Ode to Zion

Zion! will you not ask if peace is with your captives
That seeks your peace -- that are the remnant of your flocks?
From west and east, from north and south -- the greeting
"Peace" from far and near, you take from every side;
And greeting from the captive of desire, giving his tears like dew
Of Hermon, and longing to let them fall upon your hills.
To wail for your affliction I am like the jackals; but when I dream
Of the return of your captivity, I am a harp for your songs.
My heart to Bethel and Peniel yearns sore,
To Machanaim and to all the places where your pure ones have met.
There the Presence abides in you; yea, there your Maker
Opened your gates to face the gates of heaven.
And the Lord's glory alone was your light;
No sun nor moon nor stars were luminants for you.
I would choose for my soul to pour itself out within that place
Where the spirit of God was outpoured upon your chosen.
You are the house of royalty; you are the throne of the Lord, and how
Do slaves sit now upon your princes' thrones?
Would I might be wandering in the places where
God was revealed to your seers and messengers.
O who will make my wings, that I may fly afar,
And lay the ruins of my cleft heart among your broken cliffs!
I would fall, with my face upon your earth and take delight
In your stones and be tender to your dust.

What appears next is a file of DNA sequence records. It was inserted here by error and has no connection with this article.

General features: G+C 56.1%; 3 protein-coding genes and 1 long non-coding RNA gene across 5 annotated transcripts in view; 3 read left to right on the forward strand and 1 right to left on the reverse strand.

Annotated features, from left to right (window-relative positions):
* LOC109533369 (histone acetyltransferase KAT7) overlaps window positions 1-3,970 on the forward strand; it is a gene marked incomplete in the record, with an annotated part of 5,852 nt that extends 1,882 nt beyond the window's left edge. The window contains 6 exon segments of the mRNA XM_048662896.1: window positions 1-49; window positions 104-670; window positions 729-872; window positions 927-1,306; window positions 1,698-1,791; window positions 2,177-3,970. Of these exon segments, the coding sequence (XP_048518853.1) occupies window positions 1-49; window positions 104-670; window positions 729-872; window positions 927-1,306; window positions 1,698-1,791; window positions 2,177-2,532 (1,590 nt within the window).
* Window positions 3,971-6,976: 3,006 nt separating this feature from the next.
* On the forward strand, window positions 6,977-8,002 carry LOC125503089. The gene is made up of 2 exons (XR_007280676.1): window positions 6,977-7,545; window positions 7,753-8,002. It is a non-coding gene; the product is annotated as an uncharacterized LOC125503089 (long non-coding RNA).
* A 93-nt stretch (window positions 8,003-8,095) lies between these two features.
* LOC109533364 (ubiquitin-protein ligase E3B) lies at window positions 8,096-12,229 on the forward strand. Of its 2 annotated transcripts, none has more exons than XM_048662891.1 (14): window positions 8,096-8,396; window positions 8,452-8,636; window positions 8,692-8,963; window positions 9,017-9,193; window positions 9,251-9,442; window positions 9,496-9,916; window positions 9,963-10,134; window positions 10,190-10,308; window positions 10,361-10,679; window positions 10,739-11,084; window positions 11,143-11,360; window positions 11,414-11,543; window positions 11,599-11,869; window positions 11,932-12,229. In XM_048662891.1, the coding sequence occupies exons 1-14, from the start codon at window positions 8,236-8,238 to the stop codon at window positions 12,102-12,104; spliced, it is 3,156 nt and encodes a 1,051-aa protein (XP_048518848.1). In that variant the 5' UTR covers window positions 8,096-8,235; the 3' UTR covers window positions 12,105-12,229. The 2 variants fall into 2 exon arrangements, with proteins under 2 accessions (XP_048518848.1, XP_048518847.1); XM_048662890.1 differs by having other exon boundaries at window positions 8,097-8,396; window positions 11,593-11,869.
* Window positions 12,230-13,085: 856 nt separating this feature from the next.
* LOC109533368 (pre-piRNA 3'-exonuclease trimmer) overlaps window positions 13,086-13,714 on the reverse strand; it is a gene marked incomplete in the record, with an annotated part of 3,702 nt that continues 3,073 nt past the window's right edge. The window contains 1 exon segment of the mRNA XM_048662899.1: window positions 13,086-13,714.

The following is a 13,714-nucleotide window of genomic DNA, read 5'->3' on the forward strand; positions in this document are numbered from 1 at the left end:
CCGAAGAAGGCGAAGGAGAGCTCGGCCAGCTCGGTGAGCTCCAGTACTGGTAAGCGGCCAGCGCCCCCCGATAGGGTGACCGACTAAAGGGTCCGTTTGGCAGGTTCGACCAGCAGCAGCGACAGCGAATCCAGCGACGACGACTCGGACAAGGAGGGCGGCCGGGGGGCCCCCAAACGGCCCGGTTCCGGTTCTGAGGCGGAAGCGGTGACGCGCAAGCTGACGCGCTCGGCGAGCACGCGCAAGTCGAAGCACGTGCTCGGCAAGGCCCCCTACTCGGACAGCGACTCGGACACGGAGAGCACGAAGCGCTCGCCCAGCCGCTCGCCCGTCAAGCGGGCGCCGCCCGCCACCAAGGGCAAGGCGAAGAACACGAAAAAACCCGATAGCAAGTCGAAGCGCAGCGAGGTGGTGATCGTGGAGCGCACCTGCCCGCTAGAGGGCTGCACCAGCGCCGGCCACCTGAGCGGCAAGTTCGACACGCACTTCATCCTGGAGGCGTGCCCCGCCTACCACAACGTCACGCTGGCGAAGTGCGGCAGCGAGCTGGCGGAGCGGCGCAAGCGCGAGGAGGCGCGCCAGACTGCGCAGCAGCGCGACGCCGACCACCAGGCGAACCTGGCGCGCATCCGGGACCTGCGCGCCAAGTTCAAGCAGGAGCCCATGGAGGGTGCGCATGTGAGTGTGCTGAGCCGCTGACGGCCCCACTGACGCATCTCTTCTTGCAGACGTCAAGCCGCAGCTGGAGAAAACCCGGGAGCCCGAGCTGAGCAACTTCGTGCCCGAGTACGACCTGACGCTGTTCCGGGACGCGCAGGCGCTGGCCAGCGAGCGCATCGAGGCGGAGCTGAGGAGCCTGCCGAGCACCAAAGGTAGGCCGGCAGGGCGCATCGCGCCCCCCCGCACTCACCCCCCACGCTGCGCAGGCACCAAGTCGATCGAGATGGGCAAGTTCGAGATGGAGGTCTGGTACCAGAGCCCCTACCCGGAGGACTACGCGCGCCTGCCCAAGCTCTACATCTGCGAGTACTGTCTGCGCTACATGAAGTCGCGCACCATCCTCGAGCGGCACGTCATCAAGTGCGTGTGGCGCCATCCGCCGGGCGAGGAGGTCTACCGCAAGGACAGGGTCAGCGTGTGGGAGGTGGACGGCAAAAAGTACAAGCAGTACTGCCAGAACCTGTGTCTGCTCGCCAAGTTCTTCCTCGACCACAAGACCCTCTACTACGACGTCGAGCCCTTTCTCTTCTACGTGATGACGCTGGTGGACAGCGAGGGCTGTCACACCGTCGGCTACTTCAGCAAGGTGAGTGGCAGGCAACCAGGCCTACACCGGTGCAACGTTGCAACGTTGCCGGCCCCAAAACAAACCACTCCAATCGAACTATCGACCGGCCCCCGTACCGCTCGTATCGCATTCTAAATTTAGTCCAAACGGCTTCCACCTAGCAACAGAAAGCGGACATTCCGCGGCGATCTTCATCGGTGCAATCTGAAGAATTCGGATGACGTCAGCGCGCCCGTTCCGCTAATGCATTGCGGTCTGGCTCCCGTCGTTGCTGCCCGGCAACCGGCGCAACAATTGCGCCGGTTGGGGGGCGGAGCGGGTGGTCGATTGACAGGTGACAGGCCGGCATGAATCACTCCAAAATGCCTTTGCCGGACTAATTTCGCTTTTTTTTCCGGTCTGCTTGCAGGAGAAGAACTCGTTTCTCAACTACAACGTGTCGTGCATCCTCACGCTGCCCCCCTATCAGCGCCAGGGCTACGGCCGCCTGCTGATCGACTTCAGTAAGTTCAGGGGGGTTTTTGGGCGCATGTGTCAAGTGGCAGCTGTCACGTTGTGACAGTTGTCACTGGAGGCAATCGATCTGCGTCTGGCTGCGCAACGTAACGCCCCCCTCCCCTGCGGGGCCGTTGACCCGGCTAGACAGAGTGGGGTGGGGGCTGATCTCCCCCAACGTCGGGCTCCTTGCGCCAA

Yea, more, when standing by my fathers' tombs
I would marvel, in Hebron, over the chosen of your graves.
I would pass into your forest and your fruitful field, and stand
Within your Gilead, and wonder at your mount beyond--
Mount Avarim and Mount Hor, where are the twain
Great lights -- your Luminaries, your Teachers.
The life of souls is the air of your land, and of pure myrrh
The grains of your dust, and honey from the comb your rivers.
Sweet would it be to my soul to walk naked and barefoot
Upon the desolate ruins where your holiest dwellings were;
In the place of your Ark where it is hidden and in the place
Of your cherubim which abode in your innermost recesses.
I will cut off and cast away the splendor of my crown of locks and curse the fate
That desecrated in unclean land the heads that bore your crown...
God will change, God will wholly sweep away all the realms of idols;
Your splendor is for ever, from age to age your crown.
Your God has desired you for a dwelling-place; and happy is the man
Whom God chooses and brings near that he may rest within your courts.
Happy is he that waits, that comes close and sees the rising
Of your light, when on him your dawn shall break--
That he may see the welfare of your chosen, and rejoice
In your rejoicing, when you turns back unto your olden youth.